Widening Circles: Julie Green
To celebrate the Joan Mitchell Foundation's 25th anniversary, we invited 25 artists to reflect on the impact of receiving support from the Foundation over the years, and to share how they activated the resources provided by the Foundation. We collected their stories, along with studio portraits of the artists by photographer Reginald Eldridge, Jr., into an exhibition and book entitled Widening Circles: Portraits from the Joan Mitchell Foundation Artist Community at 25 Years. Here is the 14th story in our series, from Julie Green:
In December 2011, during a break from critiques at my university, a 212 area code call came through. Allison Hawkins from Joan Mitchell Foundation told me I had been awarded the Painters & Sculptors Grant. I cried with joy, collected myself, went to class, and shared the news with the painters.
For years, I half-joked that I would be offered a show at MoMA before I showed in Portland. Regional discrimination is less prevalent now, but is still challenging for artists living far from a cultural center. Joan Mitchell Foundation is helping level the field. The grant raised my profile in the region. In 2015, I had my first show in Portland and gained representation at Upfor. The gallery support, like the Foundation’s support, is significant, ongoing, and can’t be overstated.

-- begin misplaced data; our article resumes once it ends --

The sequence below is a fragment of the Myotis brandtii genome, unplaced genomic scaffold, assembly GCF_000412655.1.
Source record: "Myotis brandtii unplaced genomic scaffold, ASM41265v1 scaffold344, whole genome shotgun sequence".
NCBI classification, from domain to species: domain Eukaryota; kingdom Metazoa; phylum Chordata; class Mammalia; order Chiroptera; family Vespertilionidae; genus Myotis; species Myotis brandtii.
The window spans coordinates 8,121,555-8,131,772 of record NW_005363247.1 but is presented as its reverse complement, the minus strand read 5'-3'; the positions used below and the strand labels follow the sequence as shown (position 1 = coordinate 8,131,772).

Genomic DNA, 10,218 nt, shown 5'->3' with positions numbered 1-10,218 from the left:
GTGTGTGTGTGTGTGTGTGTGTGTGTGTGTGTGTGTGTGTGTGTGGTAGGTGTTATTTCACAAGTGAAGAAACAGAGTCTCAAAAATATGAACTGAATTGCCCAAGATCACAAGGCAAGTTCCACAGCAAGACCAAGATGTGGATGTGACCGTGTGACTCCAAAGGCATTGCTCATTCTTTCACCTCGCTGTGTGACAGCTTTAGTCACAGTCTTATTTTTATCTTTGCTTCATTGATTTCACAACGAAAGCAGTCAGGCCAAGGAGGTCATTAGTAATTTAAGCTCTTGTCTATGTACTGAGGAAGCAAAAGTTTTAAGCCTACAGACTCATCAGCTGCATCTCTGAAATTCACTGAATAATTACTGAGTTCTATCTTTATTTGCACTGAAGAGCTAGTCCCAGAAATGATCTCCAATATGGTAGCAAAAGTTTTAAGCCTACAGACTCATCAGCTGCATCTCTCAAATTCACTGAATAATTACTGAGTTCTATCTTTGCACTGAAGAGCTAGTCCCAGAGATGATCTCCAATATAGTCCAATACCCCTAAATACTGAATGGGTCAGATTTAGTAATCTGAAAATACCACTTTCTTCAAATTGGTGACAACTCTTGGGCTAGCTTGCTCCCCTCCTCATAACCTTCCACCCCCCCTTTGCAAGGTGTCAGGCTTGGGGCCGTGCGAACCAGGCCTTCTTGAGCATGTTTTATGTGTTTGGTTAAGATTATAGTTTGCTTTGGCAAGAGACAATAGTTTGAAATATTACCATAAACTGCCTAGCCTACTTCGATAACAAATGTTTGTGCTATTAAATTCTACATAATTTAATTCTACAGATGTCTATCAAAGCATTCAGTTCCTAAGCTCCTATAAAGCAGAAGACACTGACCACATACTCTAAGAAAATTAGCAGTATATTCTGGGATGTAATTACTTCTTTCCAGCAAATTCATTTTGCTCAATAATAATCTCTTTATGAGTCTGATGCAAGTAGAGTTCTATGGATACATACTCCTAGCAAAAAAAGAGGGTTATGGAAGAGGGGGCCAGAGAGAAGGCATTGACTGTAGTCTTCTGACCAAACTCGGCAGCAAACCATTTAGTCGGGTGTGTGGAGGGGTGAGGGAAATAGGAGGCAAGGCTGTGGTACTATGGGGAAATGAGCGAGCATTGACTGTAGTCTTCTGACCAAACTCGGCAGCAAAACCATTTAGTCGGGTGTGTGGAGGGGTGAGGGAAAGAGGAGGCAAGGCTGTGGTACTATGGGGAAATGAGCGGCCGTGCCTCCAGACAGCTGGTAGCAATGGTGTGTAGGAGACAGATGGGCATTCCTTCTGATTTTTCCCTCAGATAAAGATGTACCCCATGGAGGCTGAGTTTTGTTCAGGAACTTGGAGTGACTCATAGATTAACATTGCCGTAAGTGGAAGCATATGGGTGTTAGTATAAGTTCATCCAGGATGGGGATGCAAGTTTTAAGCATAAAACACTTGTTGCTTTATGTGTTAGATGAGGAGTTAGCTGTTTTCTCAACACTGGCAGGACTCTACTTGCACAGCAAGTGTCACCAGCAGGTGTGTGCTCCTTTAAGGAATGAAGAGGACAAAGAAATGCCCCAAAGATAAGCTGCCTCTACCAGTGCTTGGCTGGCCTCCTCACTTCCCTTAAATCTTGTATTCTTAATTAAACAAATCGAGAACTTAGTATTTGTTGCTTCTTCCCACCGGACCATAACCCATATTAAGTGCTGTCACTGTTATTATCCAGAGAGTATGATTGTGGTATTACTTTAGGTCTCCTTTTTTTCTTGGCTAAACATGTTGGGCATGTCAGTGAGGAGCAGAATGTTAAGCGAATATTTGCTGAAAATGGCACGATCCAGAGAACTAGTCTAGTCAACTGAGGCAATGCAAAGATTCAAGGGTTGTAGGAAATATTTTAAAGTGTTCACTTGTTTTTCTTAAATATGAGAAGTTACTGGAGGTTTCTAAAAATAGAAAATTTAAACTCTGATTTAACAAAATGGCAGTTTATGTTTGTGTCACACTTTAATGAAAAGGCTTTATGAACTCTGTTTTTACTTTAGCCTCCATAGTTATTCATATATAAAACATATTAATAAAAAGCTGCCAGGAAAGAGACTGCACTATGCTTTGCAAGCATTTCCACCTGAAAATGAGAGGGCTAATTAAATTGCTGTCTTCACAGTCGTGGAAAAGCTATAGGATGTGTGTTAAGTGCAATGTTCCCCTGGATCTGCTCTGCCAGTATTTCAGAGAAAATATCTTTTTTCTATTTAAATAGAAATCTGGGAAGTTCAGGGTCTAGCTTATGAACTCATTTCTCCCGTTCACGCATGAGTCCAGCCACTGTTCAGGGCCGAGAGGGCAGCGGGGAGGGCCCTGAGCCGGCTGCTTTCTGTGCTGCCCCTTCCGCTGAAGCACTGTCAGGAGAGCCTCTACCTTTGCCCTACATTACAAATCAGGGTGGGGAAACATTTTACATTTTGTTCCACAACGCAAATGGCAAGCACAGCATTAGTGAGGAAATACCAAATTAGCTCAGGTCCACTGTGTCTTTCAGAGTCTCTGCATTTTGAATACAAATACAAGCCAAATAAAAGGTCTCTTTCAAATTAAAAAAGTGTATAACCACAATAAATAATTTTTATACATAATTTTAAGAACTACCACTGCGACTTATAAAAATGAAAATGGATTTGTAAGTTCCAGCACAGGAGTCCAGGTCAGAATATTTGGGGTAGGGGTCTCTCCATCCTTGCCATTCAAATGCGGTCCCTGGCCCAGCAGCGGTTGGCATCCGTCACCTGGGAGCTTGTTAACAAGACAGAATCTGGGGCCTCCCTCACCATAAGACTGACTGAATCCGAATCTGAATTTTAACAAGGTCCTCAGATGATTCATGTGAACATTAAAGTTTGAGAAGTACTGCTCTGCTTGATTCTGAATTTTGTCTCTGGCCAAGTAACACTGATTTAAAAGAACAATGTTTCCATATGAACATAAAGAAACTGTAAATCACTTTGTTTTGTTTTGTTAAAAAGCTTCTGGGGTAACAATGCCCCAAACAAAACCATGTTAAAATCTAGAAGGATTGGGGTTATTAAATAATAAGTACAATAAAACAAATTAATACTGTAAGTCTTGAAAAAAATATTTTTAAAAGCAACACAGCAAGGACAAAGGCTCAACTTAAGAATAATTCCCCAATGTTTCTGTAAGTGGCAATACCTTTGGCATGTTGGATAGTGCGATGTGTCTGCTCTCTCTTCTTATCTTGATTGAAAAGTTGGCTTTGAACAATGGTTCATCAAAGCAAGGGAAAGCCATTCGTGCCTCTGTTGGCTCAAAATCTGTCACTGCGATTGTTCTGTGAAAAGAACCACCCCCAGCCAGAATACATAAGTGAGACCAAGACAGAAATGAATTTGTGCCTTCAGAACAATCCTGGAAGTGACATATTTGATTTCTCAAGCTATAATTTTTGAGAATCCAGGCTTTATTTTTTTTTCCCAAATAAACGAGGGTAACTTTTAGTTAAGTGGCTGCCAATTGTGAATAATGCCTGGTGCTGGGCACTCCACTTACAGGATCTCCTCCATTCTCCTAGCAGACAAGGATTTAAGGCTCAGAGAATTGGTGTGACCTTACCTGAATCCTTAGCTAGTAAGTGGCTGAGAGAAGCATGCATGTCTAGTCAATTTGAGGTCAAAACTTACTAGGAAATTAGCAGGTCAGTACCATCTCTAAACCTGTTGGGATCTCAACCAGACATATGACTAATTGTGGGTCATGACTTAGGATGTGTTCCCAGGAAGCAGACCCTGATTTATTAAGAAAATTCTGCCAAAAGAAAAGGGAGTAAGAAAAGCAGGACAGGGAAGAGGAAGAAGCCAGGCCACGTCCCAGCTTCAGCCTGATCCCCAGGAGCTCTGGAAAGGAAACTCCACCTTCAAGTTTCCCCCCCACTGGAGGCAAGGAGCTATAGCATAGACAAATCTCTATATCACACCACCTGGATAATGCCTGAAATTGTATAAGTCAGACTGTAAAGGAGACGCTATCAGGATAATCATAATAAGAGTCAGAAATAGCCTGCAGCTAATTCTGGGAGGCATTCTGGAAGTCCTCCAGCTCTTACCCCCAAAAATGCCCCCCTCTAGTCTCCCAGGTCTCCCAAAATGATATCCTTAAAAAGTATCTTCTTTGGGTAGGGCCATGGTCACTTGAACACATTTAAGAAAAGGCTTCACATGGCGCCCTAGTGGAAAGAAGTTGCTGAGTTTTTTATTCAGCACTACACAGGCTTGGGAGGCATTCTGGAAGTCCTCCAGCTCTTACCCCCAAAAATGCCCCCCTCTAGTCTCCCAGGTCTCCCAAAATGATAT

The Painters & Sculptors Grant goes beyond financial assistance and recognition. The award is validating and gives me faith in the system. Here’s a painter, quietly working in the Willamette Valley, noticed by a major New York art foundation. Besides regularly referring to the Foundation’s online listing of other recipients for teaching and research, since 2011, I have become friends with numerous awardees. Not a week passes without shared research, studio visits, hikes in the forest, or good news from a JMF friend. I also have regular conversations with the staff.
Recently, I had the opportunity to nominate an organization for a prestigious award, and while I know many worthy groups, I selected Joan Mitchell Foundation. I know of no organization doing more for artists across the country.
Julie Green, professor at Oregon State University, lives with artist/husband Clay Lohmann. Green spends half of each year working on The Last Supper, an ongoing project about capital punishment.
Read more about Widening Circles and download the full book here.
All photos © 2018 Reginald Eldridge, Jr.